Lean is not a mysterious or exclusive club. Don’t let the terminology or ideology put you off what is a clear and easy to understand method of improving performance.
If you ask 20 lean practitioners this question, you’d probably get 20 different answers!
There is, of course, the “bible” version which centers on customer defined value, and outlines the four key principles of Lean:
- Identify Value
- Make Value Flow
- Pull Value
- Eliminate Waste
Those of you that enjoy the odd game of golf will welcome a less formal description of Lean:
“A bag full of tools (clubs) applied using a systematic approach.”
At Leading Edge Group, we have worked in so many different companies and industries, and have seen Lean used in such different and diverse environments, that it would be too restrictive and downright unfair to try to write out a single definition.
So instead we’ll answer the question by pointing to the best characteristics of an organisation that is well down the road of using Lean…
The first thing you’ll spot when visiting such an organisation is a lot of information VISUALLY DISPLAYED describing what’s going on. You’ll see KPIs clearly displayed, showing the good results and also the bad results. If you look a bit more closely, you’ll see that they are also systematically tracking their ability to fix problems. Their goal is to achieve steady CONTINUOUS IMPROVEMENT as opposed to waiting for a big project.
Now, ask a few questions of the staff and you’ll find that EVERYBODY is able to give you an answer about what they do in their VALUE STREAM, how it fits into the overall business, and what they are doing to improve their element. In short, they are all EMPOWERED and energised!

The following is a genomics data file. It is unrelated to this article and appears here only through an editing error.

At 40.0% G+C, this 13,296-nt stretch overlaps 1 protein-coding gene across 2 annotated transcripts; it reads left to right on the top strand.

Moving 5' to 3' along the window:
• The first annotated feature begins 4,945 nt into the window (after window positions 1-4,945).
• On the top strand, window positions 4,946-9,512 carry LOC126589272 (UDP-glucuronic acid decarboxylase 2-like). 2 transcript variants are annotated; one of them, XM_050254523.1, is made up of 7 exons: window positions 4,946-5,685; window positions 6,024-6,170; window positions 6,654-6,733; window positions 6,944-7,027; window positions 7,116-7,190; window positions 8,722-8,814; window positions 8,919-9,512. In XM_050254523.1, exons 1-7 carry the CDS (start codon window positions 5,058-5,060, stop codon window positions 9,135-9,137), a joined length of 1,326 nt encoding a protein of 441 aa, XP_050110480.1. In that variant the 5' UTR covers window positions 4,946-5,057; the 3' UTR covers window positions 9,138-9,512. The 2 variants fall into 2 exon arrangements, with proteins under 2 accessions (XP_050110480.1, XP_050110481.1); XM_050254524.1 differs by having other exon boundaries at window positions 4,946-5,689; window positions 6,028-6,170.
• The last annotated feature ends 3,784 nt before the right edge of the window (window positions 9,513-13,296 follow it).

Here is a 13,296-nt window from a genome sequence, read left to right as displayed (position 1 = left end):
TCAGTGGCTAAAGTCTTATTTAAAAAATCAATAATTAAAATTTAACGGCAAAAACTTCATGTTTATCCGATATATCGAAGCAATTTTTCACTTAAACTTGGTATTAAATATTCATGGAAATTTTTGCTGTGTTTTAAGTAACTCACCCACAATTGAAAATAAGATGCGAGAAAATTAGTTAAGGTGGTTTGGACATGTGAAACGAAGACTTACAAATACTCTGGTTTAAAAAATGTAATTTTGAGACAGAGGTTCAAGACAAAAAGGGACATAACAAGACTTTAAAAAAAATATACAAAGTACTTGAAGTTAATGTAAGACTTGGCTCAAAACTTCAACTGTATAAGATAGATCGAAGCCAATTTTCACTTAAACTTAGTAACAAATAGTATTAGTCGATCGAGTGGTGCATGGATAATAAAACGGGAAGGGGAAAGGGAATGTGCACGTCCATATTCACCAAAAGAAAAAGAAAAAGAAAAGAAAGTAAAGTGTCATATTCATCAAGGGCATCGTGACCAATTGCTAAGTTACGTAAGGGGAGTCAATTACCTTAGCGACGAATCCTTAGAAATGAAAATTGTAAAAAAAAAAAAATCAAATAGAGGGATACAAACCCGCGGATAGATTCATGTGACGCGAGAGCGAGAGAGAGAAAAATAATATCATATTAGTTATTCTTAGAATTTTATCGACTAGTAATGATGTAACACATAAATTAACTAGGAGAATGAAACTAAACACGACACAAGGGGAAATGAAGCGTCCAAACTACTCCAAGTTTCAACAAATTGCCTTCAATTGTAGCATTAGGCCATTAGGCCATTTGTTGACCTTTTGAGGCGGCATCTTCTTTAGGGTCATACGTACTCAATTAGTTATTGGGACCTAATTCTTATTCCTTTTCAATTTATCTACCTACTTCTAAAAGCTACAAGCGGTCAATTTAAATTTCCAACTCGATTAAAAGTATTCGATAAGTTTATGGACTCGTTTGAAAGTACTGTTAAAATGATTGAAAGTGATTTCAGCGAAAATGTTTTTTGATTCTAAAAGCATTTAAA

Next take a walk around the site and you’ll be able to very easily see and understand the way the process works, with FLOW of product or processes laid out in a simple and clear way. And by the way, the site is not just tidy, it’s SPOTLESS. Everything is well organised and is labelled and has a defined storage location. At each workstation you might see a 5S audit sheet which they use to SUSTAIN this level of organisation. You will see staff performing functions in CELLS with BALANCED WORK elements.
Now a few things you won’t see: You won’t see a lot of excess movement of people or material. You most certainly will not see long queues of material in front of a process, or high levels of inventory stored anywhere in the process. You won’t find people doing rework or stations dedicated to inspection, because the quality is built in to a STANDARDISED process. You won’t see a lot of computer print outs or reports.
If you ask somebody how they know what job to work on next, they may point you to a visual priority board, or perhaps they will show you their simple KANBAN system which creates a PULL on their process only when a downstream operation needs more from them. You will see well-choreographed activities that constitute a RAPID CHANGEOVER when setting up the lines for a different job.
If this sounds like the kind of place you want to work in, then Lean is your ticket. All the tools, applied in a systematic approach, with the empowerment of the entire workforce will get you there!